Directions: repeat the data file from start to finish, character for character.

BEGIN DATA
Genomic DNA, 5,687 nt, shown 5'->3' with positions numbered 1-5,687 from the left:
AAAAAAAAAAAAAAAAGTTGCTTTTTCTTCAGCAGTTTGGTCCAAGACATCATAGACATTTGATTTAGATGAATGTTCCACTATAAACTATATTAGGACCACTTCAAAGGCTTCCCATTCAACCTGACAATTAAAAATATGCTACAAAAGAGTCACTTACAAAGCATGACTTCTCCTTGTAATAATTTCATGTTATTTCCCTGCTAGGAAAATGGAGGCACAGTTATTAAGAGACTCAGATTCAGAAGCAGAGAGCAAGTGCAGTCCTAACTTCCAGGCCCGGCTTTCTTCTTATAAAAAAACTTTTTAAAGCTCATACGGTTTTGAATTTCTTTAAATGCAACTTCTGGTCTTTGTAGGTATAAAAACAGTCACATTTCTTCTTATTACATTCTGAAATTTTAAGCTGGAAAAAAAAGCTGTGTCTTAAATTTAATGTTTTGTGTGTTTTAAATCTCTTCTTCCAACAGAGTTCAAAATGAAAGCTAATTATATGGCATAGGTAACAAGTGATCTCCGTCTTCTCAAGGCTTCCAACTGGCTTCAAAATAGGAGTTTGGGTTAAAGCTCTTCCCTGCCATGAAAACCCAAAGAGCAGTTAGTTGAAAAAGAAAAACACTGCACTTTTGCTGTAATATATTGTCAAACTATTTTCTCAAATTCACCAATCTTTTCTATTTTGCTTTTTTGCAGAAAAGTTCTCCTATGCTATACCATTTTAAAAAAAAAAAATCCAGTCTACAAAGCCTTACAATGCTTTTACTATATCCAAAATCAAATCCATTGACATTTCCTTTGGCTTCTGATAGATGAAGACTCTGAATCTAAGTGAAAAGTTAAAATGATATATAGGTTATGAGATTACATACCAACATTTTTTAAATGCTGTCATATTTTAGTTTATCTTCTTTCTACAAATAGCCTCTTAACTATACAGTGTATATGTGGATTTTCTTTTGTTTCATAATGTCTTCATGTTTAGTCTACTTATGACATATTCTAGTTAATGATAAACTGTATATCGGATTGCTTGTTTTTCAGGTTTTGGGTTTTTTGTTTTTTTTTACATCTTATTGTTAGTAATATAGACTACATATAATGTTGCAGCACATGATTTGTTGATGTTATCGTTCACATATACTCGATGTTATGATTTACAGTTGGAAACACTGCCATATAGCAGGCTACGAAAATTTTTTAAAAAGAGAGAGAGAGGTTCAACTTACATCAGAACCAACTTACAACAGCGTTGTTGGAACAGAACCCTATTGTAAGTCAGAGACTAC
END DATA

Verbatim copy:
Genomic DNA, 5,687 nt, shown 5'->3' with positions numbered 1-5,687 from the left:
AAAAAAAAAAAAAAAAGTTGCTTTTTCTTCAGCAGTTTGGTCCAAGACATCATAGACATTTGATTTAGATGAATGTTCCACTATAAACTATATTAGGACCACTTCAAAGGCTTCCCATTCAACCTGACAATTAAAAATATGCTACAAAAGAGTCACTTACAAAGCATGACTTCTCCTTGTAATAATTTCATGTTATTTCCCTGCTAGGAAAATGGAGGCACAGTTATTAAGAGACTCAGATTCAGAAGCAGAGAGCAAGTGCAGTCCTAACTTCCAGGCCCGGCTTTCTTCTTATAAAAAAACTTTTTAAAGCTCATACGGTTTTGAATTTCTTTAAATGCAACTTCTGGTCTTTGTAGGTATAAAAACAGTCACATTTCTTCTTATTACATTCTGAAATTTTAAGCTGGAAAAAAAAGCTGTGTCTTAAATTTAATGTTTTGTGTGTTTTAAATCTCTTCTTCCAACAGAGTTCAAAATGAAAGCTAATTATATGGCATAGGTAACAAGTGATCTCCGTCTTCTCAAGGCTTCCAACTGGCTTCAAAATAGGAGTTTGGGTTAAAGCTCTTCCCTGCCATGAAAACCCAAAGAGCAGTTAGTTGAAAAAGAAAAACACTGCACTTTTGCTGTAATATATTGTCAAACTATTTTCTCAAATTCACCAATCTTTTCTATTTTGCTTTTTTGCAGAAAAGTTCTCCTATGCTATACCATTTTAAAAAAAAAAAATCCAGTCTACAAAGCCTTACAATGCTTTTACTATATCCAAAATCAAATCCATTGACATTTCCTTTGGCTTCTGATAGATGAAGACTCTGAATCTAAGTGAAAAGTTAAAATGATATATAGGTTATGAGATTACATACCAACATTTTTTAAATGCTGTCATATTTTAGTTTATCTTCTTTCTACAAATAGCCTCTTAACTATACAGTGTATATGTGGATTTTCTTTTGTTTCATAATGTCTTCATGTTTAGTCTACTTATGACATATTCTAGTTAATGATAAACTGTATATCGGATTGCTTGTTTTTCAGGTTTTGGGTTTTTTGTTTTTTTTTACATCTTATTGTTAGTAATATAGACTACATATAATGTTGCAGCACATGATTTGTTGATGTTATCGTTCACATATACTCGATGTTATGATTTACAGTTGGAAACACTGCCATATAGCAGGCTACGAAAATTTTTTAAAAAGAGAGAGAGAGGTTCAACTTACATCAGAACCAACTTACAACAGCGTTGTTGGAACAGAACCCTATTGTAAGTCAGAGACTAC